Tag Archives: Custom House

A British & Bucolic Gaze on Salem

I adore the venerable and very traditional British magazine Country Life, which has been showcasing stately homes, lush gardens, and rural pursuits since 1897. I’ve had indulgent subscriptions and purchased my share of back issues: there can never be enough manors, fields, and drawing rooms for me! Despite my obsession, I had no idea that Country Life featured Salem in a 1972 issue with Salisbury Cathedral on the cover until just last week, and as soon as I saw the table of contents I searched for a copy and snapped it up. The timing is interesting to me: 1972, as Salem’s long struggle with urban renewal was coming to a close, or at least one phase. Of course, the editors at Country Living were not at all interested in anything new: they were seeking what survived.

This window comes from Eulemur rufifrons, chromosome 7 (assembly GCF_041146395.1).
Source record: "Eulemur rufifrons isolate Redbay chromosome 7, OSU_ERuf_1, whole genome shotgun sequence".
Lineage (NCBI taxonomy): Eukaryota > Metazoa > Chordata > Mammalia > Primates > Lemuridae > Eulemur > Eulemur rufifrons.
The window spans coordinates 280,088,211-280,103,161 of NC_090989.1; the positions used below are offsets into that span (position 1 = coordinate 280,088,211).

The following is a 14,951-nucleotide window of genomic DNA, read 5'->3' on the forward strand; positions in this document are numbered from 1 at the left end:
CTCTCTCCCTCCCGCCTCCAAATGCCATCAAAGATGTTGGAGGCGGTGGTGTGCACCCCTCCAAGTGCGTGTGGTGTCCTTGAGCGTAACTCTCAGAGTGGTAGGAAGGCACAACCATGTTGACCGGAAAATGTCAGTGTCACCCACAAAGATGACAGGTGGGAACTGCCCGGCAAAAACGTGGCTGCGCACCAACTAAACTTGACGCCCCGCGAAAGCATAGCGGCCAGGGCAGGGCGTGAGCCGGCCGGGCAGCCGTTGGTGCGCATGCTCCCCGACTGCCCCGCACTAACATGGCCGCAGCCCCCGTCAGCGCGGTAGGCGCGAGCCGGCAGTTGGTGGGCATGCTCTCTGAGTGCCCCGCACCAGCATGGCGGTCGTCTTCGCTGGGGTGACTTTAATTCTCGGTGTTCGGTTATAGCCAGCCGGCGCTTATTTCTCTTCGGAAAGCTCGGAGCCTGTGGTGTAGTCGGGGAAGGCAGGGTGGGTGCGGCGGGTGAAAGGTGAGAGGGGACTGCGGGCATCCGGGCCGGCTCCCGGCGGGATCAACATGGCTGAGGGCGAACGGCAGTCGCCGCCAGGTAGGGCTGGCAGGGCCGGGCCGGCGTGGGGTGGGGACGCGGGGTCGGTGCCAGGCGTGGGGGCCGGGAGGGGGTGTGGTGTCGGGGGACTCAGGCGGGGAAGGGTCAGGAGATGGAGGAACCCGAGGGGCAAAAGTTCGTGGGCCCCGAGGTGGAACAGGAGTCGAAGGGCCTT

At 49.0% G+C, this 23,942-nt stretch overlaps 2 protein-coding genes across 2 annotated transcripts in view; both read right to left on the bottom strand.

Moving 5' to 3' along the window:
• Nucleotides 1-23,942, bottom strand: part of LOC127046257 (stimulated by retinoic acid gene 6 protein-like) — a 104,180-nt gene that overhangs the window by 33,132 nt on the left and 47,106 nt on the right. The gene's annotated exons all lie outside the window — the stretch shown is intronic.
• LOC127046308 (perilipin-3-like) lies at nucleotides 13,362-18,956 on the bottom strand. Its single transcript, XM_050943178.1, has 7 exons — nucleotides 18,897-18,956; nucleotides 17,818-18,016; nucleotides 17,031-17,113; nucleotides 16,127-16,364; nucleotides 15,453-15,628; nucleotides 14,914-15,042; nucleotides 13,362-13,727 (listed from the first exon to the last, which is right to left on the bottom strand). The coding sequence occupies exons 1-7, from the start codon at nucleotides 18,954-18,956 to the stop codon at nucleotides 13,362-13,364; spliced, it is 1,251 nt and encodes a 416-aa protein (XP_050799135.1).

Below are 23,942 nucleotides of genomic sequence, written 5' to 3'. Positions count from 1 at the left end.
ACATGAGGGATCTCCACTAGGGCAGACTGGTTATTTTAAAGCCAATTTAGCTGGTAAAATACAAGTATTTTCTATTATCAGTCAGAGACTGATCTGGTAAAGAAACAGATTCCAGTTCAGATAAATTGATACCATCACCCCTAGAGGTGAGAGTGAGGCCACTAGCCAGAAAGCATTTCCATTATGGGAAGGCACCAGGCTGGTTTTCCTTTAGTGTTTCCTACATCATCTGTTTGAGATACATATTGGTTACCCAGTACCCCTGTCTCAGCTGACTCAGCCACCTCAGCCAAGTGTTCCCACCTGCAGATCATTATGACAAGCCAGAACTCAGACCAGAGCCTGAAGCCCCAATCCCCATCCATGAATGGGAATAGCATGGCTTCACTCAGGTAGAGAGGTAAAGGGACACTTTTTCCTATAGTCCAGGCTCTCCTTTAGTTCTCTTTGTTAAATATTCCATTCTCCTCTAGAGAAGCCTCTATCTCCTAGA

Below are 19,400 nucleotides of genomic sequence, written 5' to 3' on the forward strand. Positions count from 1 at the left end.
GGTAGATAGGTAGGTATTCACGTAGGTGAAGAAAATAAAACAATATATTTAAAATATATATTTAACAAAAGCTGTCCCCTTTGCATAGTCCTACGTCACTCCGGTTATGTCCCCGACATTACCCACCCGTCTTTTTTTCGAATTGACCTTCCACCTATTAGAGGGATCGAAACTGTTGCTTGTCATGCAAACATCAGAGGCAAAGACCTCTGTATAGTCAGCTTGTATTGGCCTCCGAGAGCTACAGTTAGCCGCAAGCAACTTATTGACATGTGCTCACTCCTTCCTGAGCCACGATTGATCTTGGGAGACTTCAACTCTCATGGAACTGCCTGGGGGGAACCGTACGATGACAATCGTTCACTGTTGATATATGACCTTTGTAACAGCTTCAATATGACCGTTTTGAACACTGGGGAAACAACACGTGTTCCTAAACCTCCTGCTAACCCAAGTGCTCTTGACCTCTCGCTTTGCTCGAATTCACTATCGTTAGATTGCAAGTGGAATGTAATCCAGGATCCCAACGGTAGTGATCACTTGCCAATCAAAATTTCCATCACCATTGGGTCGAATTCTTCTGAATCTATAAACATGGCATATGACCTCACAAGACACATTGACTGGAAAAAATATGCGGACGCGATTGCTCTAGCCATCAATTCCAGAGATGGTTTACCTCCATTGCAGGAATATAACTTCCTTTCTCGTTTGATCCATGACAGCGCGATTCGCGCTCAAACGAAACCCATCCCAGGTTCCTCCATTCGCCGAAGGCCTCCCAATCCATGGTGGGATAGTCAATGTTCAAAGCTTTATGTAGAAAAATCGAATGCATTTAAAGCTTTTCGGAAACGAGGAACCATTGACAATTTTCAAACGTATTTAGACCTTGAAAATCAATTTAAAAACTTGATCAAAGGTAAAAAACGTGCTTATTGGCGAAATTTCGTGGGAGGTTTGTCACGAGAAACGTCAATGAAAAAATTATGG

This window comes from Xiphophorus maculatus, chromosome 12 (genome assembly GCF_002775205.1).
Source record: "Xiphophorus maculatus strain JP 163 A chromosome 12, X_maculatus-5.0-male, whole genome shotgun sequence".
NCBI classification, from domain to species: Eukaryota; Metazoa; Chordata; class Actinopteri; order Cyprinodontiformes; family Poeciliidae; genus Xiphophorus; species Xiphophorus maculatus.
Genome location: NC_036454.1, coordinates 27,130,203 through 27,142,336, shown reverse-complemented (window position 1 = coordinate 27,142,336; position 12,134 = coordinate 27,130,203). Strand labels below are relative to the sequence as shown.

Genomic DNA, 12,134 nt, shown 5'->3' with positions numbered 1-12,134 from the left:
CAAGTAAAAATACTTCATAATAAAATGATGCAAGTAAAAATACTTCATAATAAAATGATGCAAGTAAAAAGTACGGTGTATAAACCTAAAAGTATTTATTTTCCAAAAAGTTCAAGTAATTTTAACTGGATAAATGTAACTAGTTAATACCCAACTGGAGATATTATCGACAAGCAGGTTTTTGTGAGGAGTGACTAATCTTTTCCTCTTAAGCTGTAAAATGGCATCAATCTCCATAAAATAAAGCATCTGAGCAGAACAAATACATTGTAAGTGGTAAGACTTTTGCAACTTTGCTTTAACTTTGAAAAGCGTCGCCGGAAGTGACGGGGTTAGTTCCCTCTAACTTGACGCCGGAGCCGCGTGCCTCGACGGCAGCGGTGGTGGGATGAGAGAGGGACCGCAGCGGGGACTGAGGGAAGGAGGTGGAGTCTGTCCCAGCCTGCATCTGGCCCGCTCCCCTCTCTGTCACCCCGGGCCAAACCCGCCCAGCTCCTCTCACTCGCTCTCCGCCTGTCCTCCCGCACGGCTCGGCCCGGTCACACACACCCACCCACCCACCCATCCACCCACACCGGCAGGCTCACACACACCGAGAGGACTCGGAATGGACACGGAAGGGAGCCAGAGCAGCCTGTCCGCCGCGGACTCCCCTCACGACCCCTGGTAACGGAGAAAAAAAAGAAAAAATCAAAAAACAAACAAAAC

The article is interesting and the photographs are great—but rather dated: they had been published by Samuel Chamberlain in several publications prior. Perhaps British readers would not have seen his New England views before but they might have appreciated Salem in color! The author, Helen Hall, observes that “the architectural richness of Salem is not so immediately apparent as it is in Deerfield or Marblehead,” so I assume this article is part of a series. She is not very complimentary about most of the city, actually, noting that “you are not especially aware of being in a town that was once so dependent on the sea for its existence” (I think you might be more aware of that now, but maybe not) and that certain parts “give the impression of never really having recovered from the decline of the Depression years.” She does note the recent renewal but also that “the results so far have been negative, with extensive demolition of often potentially restorable buildings, mostly in the central shopping district, creating blitz-like (!!!!!!) spaces that have become, inevitably, parking lots.” But she does love the Essex Institute and its houses, the Custom and Derby houses of the Salem Maritime National Historic Site, the Common, and Chestnut Street. The latter is still elm-lined when she visited, and while she finds American elms “much more graceful” than their European counterparts, they also hindered her views of the houses.